We're all familiar with the concepts of effort and duration, I hope. If you want to know when a task can be completed, you need to know how many hours it will take for the assignee to complete the work, but you don't stop there. Next, you need to determine how many days it will take for the assignee to find the time to perform the work. I'm sure I'm not the only project manager who has seen a task that only required two hours of effort take more than two days to complete, for legitimate reasons.
Tasks are to individuals like projects are to organizations. There can be unknowns that make it difficult to estimate the "organizational effort" of a project. All project managers deal with this. We also need to understand the "organizational duration” of our project, taking into account the other projects and activities (priorities) our organization is pursuing that could affect our schedule.
If you think that this is starting to sound like portfolio management, you might be right. If your company is effectively managing a portfolio of projects, instead of running multiple silos of projects that, surprisingly overlap, you are doing better than many other companies. This is the vacuum and optimism I'm talking about. When we plan our projects in a vacuum, our estimates are basically blindly optimistic.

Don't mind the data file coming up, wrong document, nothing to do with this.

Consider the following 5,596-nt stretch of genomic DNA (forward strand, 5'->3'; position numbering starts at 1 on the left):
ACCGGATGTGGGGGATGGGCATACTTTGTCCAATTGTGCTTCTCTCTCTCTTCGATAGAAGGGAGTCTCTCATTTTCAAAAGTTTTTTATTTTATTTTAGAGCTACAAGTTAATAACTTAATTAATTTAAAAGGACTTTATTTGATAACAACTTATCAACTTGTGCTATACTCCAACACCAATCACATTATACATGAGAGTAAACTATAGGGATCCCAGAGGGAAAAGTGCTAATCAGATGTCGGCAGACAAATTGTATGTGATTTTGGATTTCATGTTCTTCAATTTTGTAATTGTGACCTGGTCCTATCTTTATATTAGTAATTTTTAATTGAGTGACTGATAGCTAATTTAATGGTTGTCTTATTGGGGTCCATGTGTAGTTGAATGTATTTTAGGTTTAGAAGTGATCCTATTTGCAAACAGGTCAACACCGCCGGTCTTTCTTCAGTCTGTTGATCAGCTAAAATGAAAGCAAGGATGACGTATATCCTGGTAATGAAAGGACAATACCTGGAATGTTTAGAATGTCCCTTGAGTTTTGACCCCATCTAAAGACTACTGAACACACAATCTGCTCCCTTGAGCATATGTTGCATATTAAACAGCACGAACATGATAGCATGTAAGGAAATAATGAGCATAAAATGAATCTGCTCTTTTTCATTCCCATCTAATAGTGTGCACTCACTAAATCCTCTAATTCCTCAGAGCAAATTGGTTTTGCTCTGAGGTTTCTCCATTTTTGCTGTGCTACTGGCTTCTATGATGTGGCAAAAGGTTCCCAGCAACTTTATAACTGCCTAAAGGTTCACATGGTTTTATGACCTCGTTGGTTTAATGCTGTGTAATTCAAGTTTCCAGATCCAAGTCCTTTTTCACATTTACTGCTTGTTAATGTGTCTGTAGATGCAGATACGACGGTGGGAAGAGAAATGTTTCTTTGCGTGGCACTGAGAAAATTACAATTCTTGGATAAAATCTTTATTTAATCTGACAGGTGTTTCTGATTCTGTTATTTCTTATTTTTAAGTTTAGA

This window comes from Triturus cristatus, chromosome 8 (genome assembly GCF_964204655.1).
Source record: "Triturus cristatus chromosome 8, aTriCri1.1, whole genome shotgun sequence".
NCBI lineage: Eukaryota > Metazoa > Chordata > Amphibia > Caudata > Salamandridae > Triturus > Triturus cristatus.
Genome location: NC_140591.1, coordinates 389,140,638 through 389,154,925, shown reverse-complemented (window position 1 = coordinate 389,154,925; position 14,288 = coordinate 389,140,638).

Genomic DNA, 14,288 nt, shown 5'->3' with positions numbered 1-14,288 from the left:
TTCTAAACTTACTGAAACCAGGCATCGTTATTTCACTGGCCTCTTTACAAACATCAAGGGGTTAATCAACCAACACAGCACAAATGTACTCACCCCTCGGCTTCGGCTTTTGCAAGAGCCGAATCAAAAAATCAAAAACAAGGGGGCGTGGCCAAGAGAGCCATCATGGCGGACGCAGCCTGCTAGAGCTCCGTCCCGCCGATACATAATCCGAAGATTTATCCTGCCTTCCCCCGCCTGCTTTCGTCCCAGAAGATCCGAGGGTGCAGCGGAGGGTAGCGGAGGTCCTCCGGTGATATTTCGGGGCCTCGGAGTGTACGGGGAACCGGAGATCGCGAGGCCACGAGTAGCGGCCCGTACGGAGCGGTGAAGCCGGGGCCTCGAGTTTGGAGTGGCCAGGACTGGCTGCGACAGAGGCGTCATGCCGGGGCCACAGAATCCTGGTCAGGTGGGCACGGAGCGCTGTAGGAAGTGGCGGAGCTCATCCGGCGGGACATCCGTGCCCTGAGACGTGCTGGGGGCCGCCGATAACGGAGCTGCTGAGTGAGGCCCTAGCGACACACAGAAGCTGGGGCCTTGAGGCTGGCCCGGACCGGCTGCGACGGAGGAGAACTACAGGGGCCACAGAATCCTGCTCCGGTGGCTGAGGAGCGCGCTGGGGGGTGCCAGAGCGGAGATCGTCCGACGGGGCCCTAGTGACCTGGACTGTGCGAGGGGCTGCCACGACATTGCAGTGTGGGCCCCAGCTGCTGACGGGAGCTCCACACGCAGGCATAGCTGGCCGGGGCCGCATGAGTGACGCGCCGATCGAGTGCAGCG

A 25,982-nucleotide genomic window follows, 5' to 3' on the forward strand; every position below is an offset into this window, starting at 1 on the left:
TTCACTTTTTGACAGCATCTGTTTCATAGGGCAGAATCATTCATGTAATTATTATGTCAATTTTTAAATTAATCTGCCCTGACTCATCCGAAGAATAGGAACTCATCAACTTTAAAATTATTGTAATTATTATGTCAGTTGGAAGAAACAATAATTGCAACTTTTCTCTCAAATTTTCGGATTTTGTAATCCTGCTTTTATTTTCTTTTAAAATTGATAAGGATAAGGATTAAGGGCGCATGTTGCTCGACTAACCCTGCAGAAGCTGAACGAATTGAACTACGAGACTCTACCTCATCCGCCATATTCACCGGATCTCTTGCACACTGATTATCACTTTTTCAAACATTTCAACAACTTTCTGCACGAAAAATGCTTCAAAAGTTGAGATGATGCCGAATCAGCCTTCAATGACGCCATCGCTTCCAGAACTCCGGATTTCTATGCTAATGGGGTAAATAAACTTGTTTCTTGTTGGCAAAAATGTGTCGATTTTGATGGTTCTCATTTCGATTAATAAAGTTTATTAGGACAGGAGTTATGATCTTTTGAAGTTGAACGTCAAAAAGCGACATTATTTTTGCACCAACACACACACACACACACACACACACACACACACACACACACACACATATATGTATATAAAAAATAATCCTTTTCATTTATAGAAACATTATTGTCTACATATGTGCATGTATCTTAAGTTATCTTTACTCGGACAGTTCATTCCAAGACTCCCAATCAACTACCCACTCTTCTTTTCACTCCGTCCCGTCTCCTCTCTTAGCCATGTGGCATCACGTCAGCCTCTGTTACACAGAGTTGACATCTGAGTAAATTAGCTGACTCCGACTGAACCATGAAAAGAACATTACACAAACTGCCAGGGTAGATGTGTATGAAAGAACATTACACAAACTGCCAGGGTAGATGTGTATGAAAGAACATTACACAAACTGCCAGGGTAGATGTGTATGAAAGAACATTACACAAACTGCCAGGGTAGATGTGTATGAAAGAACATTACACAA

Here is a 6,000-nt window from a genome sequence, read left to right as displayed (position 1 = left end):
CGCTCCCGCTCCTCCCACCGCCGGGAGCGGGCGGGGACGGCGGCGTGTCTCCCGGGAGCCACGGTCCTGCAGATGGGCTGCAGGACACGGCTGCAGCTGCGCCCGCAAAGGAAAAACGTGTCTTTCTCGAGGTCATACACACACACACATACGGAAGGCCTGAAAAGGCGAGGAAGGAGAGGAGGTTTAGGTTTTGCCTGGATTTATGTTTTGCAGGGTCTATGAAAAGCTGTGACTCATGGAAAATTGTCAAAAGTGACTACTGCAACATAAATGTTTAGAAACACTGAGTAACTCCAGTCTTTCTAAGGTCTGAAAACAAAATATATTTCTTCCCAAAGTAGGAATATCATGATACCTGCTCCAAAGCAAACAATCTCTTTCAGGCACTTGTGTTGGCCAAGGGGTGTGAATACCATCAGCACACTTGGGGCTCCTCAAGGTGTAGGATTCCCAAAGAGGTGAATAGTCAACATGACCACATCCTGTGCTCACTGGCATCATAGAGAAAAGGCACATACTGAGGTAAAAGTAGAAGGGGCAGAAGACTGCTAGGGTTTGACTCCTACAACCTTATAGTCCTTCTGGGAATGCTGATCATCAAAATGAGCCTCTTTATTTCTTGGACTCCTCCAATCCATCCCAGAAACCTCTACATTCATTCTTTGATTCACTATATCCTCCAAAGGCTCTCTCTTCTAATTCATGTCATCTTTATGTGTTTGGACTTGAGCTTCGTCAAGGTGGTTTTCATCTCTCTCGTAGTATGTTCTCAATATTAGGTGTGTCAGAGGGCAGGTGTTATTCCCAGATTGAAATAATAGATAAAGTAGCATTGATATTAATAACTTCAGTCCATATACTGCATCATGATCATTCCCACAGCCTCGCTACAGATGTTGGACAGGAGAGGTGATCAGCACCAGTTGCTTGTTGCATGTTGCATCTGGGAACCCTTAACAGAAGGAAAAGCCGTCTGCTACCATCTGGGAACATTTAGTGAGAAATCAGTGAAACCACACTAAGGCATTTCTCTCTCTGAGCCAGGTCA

What can we do about this situation?
Don't run out and buy portfolio management software. Throwing a tool at a problem, without at least minimal analysis, just creates another way to fail. There are three aspects of problem solving that need to be addressed, in order. They are:
You won't solve the problems associated with optimism and vacuum-based estimates without the right people. You might be able to deal with this approach internally, but don't ignore the value of a third party facilitator or coach to help guide the change.